JM: There will be pitfalls along the way. You’ll be travelling and you’ll want to grab something to eat and you’ve got to make those healthy choices. You always have to be aware of what you’re doing and not just say, ‘oh, I’ll just grab this. It’s high fat but it doesn’t matter.’ Well, it will matter to how much you sleep and how much energy you have.

What challenges do you face on the road?

HJ: For myself, the biggest thing is sleep and adjusting to time. Food isn’t really the issue; I’ve got a pretty good handle on what I should eat. It’s trying to get proper sleep. You’re in a different bed, you’re in a different time zone and you’re waking up at different hours. If I don’t get a good night’s sleep the night before and I’m travelling the next day, it’s much harder. The flight seems that much longer and it really seems to drag. But if you get a really good night’s sleep and you’re prepared before you leave, it makes travel a lot easier. 

JM: Also, schedule your flights to be more accommodating for your sleep or your routine. The later in the day, the more difficult it is to unwind. I definitely have difficulty sleeping in hotels, so I’ve started to take earplugs. It takes out the very high pitches. You’re still able to hear you’re alarm—but the elevator doors closing and opening, the people that are walking through the hallway—you just don’t hear the noises the same and you’re more apt to stay asleep. From an exercise perspective, you’re off your schedule and trying to fit it in. You have to force yourself to realize that going for a 30-minute walk or going down to the fitness room will make you feel better—I’ll feel better if I do something active.

HJ: I have a bunch of flights that I have to schedule and I said to Joanne, ‘when do you want to leave?’ We’re going to Calgary and we have an event we have to do the next morning. We don’t want to fly too late, even though we can get into Calgary at 10 or 11 o’clock. By the time we sleep it will be one o’clock Toronto time. It’s better to travel during the day, so we’re going to leave at 6pm and arrive at 8. We’ll still be able to get into our rhythm.

From a stress perspective—especially when we do speaking engagements around the country—we never take the last flight. Once, I left my wallet on the car and I had to rush back. I thought I left it at the house. The woman at the gate said ‘can I see your ID, please.’ But I didn’t have it, so I raced back to the car and I told Joanne, ‘you get on the plane.’ It was actually on the roof of the car. I raced back and the plane was on the tarmac so I couldn’t get on. I had to take the last flight. I had to wait another four hours. So when you travel, you try to reduce the stress. Another thing to do to reduce stress is get your Nexus card. People say, ‘I don’t travel to the States a lot.’ But you go to the airport and we know we don’t have wait in security. There’s a Nexus line just for going through regular security in Canada.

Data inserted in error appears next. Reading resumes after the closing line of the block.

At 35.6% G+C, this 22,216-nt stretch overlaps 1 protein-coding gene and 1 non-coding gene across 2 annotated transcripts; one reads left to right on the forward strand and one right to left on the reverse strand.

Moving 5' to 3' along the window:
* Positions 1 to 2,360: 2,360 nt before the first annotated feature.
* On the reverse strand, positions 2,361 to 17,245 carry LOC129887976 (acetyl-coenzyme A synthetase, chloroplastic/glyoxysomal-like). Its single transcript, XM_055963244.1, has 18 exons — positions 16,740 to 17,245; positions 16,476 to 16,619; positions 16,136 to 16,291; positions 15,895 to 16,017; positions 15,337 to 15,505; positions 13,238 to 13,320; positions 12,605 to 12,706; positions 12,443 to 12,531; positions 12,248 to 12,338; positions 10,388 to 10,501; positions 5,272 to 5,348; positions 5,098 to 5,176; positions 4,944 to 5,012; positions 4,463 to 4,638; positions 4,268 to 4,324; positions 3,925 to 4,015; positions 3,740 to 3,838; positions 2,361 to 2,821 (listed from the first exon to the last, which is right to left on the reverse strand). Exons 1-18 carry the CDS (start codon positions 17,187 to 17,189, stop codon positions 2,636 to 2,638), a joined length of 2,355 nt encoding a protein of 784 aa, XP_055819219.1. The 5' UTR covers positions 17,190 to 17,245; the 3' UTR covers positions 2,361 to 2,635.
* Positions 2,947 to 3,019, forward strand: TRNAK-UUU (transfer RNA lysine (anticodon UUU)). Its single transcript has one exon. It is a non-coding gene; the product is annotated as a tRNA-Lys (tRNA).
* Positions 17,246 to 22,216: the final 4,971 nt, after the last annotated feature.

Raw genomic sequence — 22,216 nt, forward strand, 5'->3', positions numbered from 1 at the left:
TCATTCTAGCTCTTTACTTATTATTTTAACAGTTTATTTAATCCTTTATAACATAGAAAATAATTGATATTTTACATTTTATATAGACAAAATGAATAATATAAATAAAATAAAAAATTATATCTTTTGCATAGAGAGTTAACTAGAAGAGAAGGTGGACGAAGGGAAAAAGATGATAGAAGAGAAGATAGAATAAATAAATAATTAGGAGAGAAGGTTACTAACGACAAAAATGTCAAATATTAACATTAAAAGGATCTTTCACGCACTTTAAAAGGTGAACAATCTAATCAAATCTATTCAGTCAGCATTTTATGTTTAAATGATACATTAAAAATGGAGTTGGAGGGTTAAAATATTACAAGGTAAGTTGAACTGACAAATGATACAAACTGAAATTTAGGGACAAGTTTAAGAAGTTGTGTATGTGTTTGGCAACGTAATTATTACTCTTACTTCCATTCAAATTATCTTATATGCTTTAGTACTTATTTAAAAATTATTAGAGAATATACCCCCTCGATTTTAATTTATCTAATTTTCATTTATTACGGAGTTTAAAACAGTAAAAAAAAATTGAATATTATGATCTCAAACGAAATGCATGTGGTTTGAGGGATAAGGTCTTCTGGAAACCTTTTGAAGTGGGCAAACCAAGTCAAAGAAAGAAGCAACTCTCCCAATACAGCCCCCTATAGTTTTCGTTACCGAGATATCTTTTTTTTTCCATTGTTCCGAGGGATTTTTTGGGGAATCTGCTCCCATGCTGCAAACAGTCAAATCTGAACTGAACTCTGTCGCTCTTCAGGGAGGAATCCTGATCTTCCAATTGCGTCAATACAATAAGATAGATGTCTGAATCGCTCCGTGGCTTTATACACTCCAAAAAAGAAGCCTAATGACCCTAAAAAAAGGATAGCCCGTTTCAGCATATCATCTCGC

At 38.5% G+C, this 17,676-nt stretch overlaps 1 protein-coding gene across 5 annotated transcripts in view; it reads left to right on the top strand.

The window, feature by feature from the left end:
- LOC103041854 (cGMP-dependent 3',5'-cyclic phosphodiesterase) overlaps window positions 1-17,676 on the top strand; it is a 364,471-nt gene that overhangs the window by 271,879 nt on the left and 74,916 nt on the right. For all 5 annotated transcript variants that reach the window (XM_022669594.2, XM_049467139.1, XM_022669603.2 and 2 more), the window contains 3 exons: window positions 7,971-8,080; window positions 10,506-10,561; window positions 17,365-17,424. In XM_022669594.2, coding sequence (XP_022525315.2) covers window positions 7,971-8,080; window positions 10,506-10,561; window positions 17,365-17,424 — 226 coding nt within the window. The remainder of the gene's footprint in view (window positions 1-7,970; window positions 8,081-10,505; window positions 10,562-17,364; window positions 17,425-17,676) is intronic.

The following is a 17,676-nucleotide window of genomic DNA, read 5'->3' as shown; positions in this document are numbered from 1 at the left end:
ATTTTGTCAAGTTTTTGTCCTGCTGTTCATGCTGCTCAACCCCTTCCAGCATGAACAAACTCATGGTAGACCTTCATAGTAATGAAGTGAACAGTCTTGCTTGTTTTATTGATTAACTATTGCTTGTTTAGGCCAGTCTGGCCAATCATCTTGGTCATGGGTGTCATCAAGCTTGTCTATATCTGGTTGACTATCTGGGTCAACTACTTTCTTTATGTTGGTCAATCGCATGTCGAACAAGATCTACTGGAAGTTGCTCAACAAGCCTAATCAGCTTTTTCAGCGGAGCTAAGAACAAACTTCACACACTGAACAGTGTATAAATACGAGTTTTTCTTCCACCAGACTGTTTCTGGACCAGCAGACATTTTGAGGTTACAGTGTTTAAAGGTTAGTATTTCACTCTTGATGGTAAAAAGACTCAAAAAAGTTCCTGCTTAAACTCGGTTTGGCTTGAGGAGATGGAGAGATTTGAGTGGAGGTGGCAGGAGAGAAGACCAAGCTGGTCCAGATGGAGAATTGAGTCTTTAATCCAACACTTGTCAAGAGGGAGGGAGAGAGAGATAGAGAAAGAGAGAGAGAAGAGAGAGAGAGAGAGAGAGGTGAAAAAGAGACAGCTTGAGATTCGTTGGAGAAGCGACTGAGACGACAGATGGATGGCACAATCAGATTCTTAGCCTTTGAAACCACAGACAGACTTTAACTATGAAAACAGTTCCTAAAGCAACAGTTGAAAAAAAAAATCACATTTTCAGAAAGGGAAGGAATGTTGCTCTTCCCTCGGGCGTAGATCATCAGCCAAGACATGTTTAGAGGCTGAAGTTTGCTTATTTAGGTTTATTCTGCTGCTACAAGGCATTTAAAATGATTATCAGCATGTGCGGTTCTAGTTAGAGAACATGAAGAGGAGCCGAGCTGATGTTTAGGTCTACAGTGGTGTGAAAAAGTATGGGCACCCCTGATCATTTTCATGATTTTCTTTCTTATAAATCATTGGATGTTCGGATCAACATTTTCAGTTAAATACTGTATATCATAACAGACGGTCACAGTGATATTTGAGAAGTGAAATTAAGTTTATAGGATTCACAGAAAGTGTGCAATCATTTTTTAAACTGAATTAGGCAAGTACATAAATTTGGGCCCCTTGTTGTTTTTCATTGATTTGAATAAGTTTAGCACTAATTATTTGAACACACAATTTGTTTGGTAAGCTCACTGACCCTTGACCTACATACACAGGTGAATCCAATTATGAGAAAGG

Do you have any tips on how to stay healthy and active while on a plane or waiting in the airport?

JM: I bring a BackJoy. I sit on it and it helps to alleviate back pain, stiffness or soreness. When you’re in an airport, you’re sitting. When you’re in a car, you’re sitting. When you’re on the plane, you’re sitting. You go to your meeting and you’re sitting. We tend to sit too much and that’s been the one thing that’s helped me be able to stay active. We’ve been on the tarmac for four hours waiting, another four-hour flight and then a two-hour drive. I’m still able to get up the next day and go for a short run and feel physically well.

HJ: Whether it’s on a plane or sitting at your computer terminal, we’re sitting much more now than ever before. The BackJoy rotates your pelvis so that you’re sitting properly. You’re shoulders go back, you’re pelvis goes forward, and you don’t even know that you’re on it.

Can you share the benefits of staying healthy and active while travelling for work?

HJ: We were coming home one late night through Pearson Airport. We had to walk about 15 minutes before we got to the car, and Joanne says to me ‘you know, you have to be fit to travel.’ We’d been doing a lot of movement and moving around through airports. You have to be proactive and try to strengthen your body so that you’re able to do what you’re able to do right now. And our true wealth is our health.